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5 Questions with the Bills: Patriots have to bottle up Tyrod Taylor to win the game

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We spoke with a Bills writer to get the inside information on the Patriots opponent.

The New England Patriots are hosting the Buffalo Bills so I decided to host Chris Trapasso of Buffalo Rumblings to get the inside scoop on the Patriots opponent.

1. The Bills offense seemed to turn a corner this past week. What was the big difference and how did it work?

For as much as I think players are considerably more important than coaches / coordinators, Anthony Lynn calling Buffalo's offensive plays helped against the Cardinals. Early in the game, Tyrod Taylor had many easy, short options -- even to the middle of the field -- as his primary read. For as much as I admired Greg Roman's creative and old-school philosophy, the Bills passing offense had gotten almost too vertical.

Sure, Taylor was one of the best downfield passers in the NFL a year ago, but as a mobile quarterback who has the tendency to vacate the pocket if his first or second reads aren't there, a predominantly vertical offense actually was becoming a deterrent to his development instead of a catalyst. Also, mixing in some uptempo pace seemed to keep Arizona's defense on its heels and caught it off guard on a few occasions.

2. Sammy Watkins is dealing with a foot injury. Is there any update on him and how is the depth behind him?

He hasn't played since Week 2's game on September 15 against the Jets, so that obviously helps his cause. There isn't anything structurally wrong with his foot... it's apparently just a pain / soreness issue. I think he has about a 75% chance to play, but that's nothing more than a guess. The depth behind him isn't great by any stretch. Robert Woods is somewhat reliable albeit unspectacular, Marquise Goodwin is not much more than dangerous deep threat and Greg Salas -- who also missed Week 3 -- is a veteran chain-mover.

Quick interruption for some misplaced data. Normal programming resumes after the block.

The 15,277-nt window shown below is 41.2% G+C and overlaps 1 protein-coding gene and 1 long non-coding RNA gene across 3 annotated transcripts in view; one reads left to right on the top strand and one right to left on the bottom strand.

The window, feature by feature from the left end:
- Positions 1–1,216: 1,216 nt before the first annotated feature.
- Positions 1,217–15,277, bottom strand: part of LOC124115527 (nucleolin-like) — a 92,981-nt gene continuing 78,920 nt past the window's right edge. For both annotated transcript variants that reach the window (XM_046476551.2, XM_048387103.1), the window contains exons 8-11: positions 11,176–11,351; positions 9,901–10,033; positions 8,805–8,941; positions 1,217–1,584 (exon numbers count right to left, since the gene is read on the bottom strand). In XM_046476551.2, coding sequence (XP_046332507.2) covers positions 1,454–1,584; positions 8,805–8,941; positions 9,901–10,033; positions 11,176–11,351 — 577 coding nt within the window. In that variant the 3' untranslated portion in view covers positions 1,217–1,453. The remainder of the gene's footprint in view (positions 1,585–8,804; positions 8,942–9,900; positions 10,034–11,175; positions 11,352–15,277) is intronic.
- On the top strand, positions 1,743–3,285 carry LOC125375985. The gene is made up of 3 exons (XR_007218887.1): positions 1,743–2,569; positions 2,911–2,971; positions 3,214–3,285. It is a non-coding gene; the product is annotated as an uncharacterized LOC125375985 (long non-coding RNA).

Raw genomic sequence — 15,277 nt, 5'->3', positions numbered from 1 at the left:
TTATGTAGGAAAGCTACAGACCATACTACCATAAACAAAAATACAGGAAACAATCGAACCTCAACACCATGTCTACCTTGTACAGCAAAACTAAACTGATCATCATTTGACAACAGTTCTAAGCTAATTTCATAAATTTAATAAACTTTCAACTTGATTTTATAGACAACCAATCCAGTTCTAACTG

3. How have teams had success bottling up LeSean McCoy and/or Tyrod Taylor in the past?

The defenses that have had the most success against Taylor have sold out to keep him in the pocket. He's made a variety of huge plays with legs and his arms outside the pocket, and while he is certainly capable of making accurate throws from within pocket, that's where you want him for the majority of the game as an opposing defense. As for McCoy, he hasn't been super productive on slower-developing stretch plays. While he's still incredibly elusive, he's actually been at his best between the tackles when he can start north-south before making a linebacker miss at the second level.

4. The Buffalo secondary will be in Carson Palmer's nightmares. How did they force so many turnovers?

The Bills mixed coverages and pass-rushes all game, and Rex Ryan / Dennis Thurman deployed a seven defensive back personnel packages for a good portion of the game. When they weren't dropping seven DBs and rushing seven, they were sending an overload, corner or double A-gap blitz. Beyond that, after the Jets won just about every jump ball against Buffalo's secondary in Week 2, the Bills corners and safeties simply played the football in the air significantly better for the entirety of the game against Arizona.

5. How is the Bills run defense and is there a weakness?

Because Rex's system has roots in a traditional two-gapping 3-4, the linebackers are in legitimate play-making positions on most run plays. Preston Brown and Zach Brown have been sound thus far, even when they've had to shed blocks a few yards beyond the line of scrimmage. They're both playing freely, and their athleticism has been accentuated.

Without Marcell Dareus and strongside linebacker mainstay of the past Manny Lawson up front, Buffalo's defensive line is a stark contract to the group loaded with household names even a year ago. While he's not what he once was, Kyle Williams is still his best against the run, but his linemates include Leger Douzable, Corbin Bryant, rookie Adolphus Washington and the infrequently used but disruptive Jerel Worthy. Overall, Buffalo's run-game has been solid, but there's been much more production from the linebacker group than the defensive line.